Information for this solution was collected from numerous websites to generate a complete solution.  Special thanks also needs to be extended to Jim Banach whom not only created this problem in the first place, but was the primary force in discovering this solution.


  1. That was some serious voodoo, but I just used this to restore a customer's lost file. Big ups to you and JB for both finding and posting this solution!

  2. This helped a lot! Only problem is i could not use volrest to the path for some reason (path not found), but, i found you can use mklink to mount the restore point file using the shadow copy volume path from list shadows and then browse to the CSC folder and copy out the my documents. Eitherway.. smart moves sir, smart moves.

  3. Yeah baby! I had encrypted network file(pgp disk) in my offline cash and had been working on it for almost week. I was installing some updates and software and suddenly my power was cut, my OS and offline cash was corrupted. Did system restore and then this for the pgp disk and other files. This saved a lot of work for me, thanks :D

  4. Many thanks for taking the time to post this, I have just found it very useful (-:

  5. You have no idea how helpful this was. Literally saved my job.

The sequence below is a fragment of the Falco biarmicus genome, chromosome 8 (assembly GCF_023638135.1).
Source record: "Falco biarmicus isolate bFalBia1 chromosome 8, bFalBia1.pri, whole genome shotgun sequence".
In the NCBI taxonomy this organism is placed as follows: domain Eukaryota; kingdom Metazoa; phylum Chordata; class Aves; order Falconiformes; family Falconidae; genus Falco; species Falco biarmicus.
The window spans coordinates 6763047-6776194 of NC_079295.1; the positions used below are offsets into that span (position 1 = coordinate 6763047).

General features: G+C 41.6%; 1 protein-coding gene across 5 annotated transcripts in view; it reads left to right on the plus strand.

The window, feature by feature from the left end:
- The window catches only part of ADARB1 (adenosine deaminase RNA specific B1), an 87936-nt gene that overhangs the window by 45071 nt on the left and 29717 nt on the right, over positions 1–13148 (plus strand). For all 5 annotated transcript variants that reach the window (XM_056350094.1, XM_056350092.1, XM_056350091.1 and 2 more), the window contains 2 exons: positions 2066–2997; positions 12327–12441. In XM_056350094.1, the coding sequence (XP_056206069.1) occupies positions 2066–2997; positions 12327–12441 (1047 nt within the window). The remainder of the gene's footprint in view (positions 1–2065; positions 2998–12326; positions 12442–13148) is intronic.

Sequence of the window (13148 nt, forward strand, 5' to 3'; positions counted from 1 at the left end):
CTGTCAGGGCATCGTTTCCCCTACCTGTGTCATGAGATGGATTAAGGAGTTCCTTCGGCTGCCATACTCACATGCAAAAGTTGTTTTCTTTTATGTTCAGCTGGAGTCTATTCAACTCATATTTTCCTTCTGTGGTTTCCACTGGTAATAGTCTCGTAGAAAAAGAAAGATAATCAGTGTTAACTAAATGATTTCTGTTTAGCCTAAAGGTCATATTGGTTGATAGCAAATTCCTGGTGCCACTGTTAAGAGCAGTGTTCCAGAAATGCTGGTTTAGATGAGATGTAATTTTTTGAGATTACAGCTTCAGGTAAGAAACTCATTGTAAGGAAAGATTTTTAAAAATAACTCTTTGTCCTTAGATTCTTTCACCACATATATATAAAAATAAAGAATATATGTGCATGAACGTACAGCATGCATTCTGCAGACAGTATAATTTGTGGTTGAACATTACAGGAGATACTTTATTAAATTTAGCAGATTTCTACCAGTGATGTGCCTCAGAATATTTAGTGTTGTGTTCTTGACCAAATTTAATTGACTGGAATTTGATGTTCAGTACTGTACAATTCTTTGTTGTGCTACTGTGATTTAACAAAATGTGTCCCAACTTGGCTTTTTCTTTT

6. Thank u!! This saved my ass as I had formatted corrupted offline sync but than discovered it really had never synced so all files were gone!

  7. We have a similar issue however they had encryption turned on and we can't access the data. Keeps stating Access Denied when copying the files to an external USB.

  8. This comment has been removed by the author.

  9. Thank you so much for this, it saved my ass.

    I made a slight change after messing around a bit. I have PC's that have multiple people that have logged into them over time, which made the restore extremely long because the CSC database had everyone's user profile in it. I only really needed to restore the primary current user's profile. We happen to use dfs so your path may vary, but you can figure out your path by starting the restore of the entire CSC database as outlined above and then doing a ctrl-c and inspecting the output. For example, for mine on dfs:

    volrest "\\localhost\c$\windows\CSC\namespace\whatever.local\NamespaceName\ShareName\RedirectedFolderName\*" /s /e /r:C:\temp\DirectoryToRestoreTo

    I also removed the /sct flag so that I could restore the files to the user without having all of those appended dates and times on the filenames, which break any existing shortcuts.

    Once again, thank you so much for this article. It's terrible that Windows will even let this happen. Offline files often seems like a curse.

    (Had to submit another comment and delete my one above because my comment got mangled by greater-than less-than symbols, and I couldn't get the usual methods to make it stop. Are there escape characters or something in this box? Whatever :))

  10. I did the restore, but all folders are empty, and there are files starting with pq or sm in their names, could this be some kind of database files and if su how can i extract the information? the PQ files have different names with day and date in them